By Kelly Griese
Wednesday, February 3, 2021
For the first time in what feels like a long time, I’m writing about something entirely unrelated to the Coronavirus pandemic, so you know the news is big. Big enough to convince comedian Jon Stewart to join Twitter. Big enough to create agreement between Alexandria Ocasio-Cortez (AOC), Ted Cruz, and Donald Trump, Jr. Big enough to put GameStop, Blockbuster, and AMC back in news headlines. So unless you’ve been living under a rock, you’ve probably heard about some weird stuff happening with the financial markets in recent weeks.
It’s a wild story with a lot of moving pieces, and I’ve spent the better part of a week trying to figure out how to explain all that’s happening. I settled on one of my favorite phrases for inspiration, “keep it simple, stupid.” In this blog post, I’ll do my best to explain “shorting” and hedge funds without giving anyone a migraine. I’ll also explain how GameStop, Reddit, and Robinhood are involved. And then I’ll get around to talking about regulation and fraud prevention.
Short Sales, Options, Margin Trading
As I have told you time and time again, ALL investing involves risk, but some securities products and investing practices come with greater risk. First, some terminology.
- Margin Trading: using borrowed money to buy securities
- Options: contracts to buy or sell a stock for a specified price on or before a certain date
- Short Sale: occurs when you sell a stock you do not own with the expectation that the price of the stock will fall
The U.S. Securities and Exchange Commission (SEC) explains all of these terms in more detail in a new investor alert that was triggered in response to last week’s weirdness. These terms feel foreign to many people. The average investor will likely never think twice about such complicated and risky forms of investing, but now that these methods and products are in the news, I feel obligated to help you understand.
Let’s go back to short sales. There are some wonderful plain-speak explanations online, including this one from NPR, but here’s what you need to know. When someone “shorts” a stock, they’re essentially gambling on that stock’s performance, believing it will soon drop in value. The investor borrows shares of the stock and quickly sells them, let’s say for $10 a share. Once the value of the stock drops, let’s say to $5 a share, the borrower quickly buys back the sold shares and returns them to the original owner, while pocketing the difference. In this example, the borrower would have made a $5 profit off each share. But what happens if the stock value doesn’t drop? That’s when short sellers lose money, because they must buy back the shares at a higher cost.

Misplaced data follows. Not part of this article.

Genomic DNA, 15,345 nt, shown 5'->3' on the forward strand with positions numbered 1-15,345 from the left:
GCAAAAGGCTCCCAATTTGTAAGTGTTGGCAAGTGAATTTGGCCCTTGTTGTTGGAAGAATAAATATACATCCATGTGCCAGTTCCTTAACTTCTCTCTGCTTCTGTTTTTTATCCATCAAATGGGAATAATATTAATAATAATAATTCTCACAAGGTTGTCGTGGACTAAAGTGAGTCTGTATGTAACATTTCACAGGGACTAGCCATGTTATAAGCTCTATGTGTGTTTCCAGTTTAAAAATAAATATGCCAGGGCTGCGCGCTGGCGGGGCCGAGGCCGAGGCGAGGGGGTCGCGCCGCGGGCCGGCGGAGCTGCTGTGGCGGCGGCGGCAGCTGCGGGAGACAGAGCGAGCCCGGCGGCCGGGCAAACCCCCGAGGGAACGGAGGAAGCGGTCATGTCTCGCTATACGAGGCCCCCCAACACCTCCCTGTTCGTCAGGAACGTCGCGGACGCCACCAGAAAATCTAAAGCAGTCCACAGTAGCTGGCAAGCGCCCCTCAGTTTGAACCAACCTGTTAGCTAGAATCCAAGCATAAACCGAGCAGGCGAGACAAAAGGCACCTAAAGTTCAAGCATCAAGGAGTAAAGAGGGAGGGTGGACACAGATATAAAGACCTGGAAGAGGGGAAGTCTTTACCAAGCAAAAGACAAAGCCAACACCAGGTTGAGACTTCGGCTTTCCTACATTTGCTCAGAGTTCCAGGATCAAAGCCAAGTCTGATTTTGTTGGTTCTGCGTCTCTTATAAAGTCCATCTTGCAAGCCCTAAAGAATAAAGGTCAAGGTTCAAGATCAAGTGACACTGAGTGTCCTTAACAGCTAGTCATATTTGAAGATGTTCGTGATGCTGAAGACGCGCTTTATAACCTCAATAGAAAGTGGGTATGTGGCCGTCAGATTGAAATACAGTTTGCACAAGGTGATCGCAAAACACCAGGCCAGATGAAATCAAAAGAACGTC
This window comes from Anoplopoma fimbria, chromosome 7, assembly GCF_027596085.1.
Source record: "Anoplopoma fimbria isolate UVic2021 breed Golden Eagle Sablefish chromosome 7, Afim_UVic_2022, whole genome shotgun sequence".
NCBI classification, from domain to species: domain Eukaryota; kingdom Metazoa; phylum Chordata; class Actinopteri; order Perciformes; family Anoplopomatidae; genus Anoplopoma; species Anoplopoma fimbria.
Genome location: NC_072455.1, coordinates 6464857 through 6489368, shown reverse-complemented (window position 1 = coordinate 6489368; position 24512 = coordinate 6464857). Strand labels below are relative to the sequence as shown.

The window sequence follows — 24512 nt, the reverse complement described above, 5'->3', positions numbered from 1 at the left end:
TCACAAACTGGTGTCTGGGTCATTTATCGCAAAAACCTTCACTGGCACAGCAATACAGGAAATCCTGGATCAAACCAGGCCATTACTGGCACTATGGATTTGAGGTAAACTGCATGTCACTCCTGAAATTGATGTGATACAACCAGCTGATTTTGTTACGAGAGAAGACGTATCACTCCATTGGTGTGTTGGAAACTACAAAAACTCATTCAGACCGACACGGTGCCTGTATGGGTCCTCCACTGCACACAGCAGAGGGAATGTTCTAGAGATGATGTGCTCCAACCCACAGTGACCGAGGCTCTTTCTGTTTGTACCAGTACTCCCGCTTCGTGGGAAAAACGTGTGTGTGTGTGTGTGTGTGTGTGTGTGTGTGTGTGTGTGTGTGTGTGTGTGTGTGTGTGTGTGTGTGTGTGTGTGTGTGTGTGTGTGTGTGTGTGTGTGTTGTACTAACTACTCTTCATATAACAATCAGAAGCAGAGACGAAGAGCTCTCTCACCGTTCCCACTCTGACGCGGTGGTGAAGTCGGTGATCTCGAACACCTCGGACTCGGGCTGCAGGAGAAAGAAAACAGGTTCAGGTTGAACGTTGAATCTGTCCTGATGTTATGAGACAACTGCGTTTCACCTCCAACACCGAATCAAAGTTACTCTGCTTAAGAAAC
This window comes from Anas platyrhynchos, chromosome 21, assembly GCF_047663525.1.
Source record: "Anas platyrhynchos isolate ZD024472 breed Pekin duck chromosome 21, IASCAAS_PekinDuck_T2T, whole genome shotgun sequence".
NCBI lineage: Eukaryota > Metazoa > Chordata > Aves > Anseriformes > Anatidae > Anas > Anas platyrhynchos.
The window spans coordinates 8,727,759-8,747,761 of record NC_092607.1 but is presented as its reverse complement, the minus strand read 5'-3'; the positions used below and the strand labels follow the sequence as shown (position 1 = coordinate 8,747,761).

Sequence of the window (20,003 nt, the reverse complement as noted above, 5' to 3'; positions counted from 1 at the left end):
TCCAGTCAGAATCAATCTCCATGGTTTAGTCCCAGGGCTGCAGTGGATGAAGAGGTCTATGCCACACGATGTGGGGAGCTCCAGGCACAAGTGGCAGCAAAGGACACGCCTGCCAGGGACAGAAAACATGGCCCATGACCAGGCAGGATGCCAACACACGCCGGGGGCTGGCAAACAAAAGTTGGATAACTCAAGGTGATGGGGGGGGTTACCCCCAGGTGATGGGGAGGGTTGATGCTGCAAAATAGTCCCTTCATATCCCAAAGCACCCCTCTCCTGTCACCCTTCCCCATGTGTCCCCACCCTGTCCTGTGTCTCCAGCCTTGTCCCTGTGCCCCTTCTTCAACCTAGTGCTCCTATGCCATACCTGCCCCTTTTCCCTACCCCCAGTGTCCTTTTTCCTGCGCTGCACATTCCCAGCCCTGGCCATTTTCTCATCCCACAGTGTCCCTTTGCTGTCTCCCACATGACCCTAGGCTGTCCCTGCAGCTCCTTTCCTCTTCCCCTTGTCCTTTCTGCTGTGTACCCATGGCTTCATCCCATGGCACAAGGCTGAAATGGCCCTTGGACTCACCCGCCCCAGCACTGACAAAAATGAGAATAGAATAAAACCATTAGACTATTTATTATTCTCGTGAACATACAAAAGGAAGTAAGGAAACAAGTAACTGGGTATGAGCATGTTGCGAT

Can’t Stop, Won’t Stop, GameStop
The second of the two scenarios above is what happened with GameStop stock. For those who don’t know, GameStop is a retailer of video games, supplies, and novelty items. The company is seen by some to be on a path to extinction, with digital sales overtaking physical sales. These apocalyptic forecasts for GameStop led to its stock being targeted by short sellers, who could have bought in at $18 per share on January 7. But it wasn’t long before some members of a Reddit forum called WallStreetBets took notice. Those “Redditors” started purchasing shares of GameStop stock (NYSE: GME), driving up the cost to a high of $347 on January 27. This massive swing in valuation is newsworthy enough on its own, but it was the impact on hedge funds and investing apps that truly captured attention.
Hedging Your Bets
Now I’ll pause in talking about all that unfolded to explain hedge funds. I’ll use Investopedia’s description. “A hedge fund is just a fancy name for an investment partnership that has freer rein to invest aggressively and in a wider variety of financial products than most mutual funds.” It’s a group of investors who pool their money into a fund which is then managed by a professional. The idea is to maximize returns and reduce risk. Mutual funds aim to do the same thing, but hedge funds tend to be more aggressive, risky, and exclusive.
My Main Squeeze
What role do hedge funds play in all the GameStop stuff? Well, it seems the goal of at least some of the new GameStop investors was to hurt hedge funds that had bet against GameStop. This is what’s known as a “short squeeze.” The word short refers back to the idea of short sales, and the word squeeze refers to the pressure placed on the folks who initially shorted the stock. In the case of GameStop, one of the main hedge funds being squeezed is managed by Citron Research. The Redditors’ actions put pressure on Citron to buy back shares at a significant loss. Another hedge fund that was squeezed is managed by Melvin Capital, which lost more than 50% in January. This all led to a flurry of commentary on social media—complete with memes—that only heightened the buying frenzy.
Robinhood Has Entered the Chat
Many of the Redditors used investing apps to purchase shares of GameStop. One of the more popular apps is Robinhood, which offers commission-free trading in stocks, options, and funds. The high trading volume with GameStop and several other stocks led to Robinhood making the decision to restrict transactions. Robinhood cited financial requirements, including “SEC net capital obligations and clearinghouse deposits,” as mentioned in Robinhood co-founder Vladimir Tenev’s Twitter feed. Tenev went on to say, “We did this because the required amount we had to deposit with the clearinghouse was so large—with individual volatile securities accounting for hundreds of millions of dollars in deposit requirements—that we had to take steps to limit buying in those volatile securities to ensure we could comfortably meet our requirements.”
The whole ordeal caught the attention of a number of high-profile people, including celebrities and politicians. On January 28, U.S. Representative Alexandria Ocasio-Cortez (D-NY) called on Congress to investigate Robinhood, and her Tweet about it was shared by Senator Ted Cruz (R-TX). Congress has not taken any action at this time.
The Role of Regulation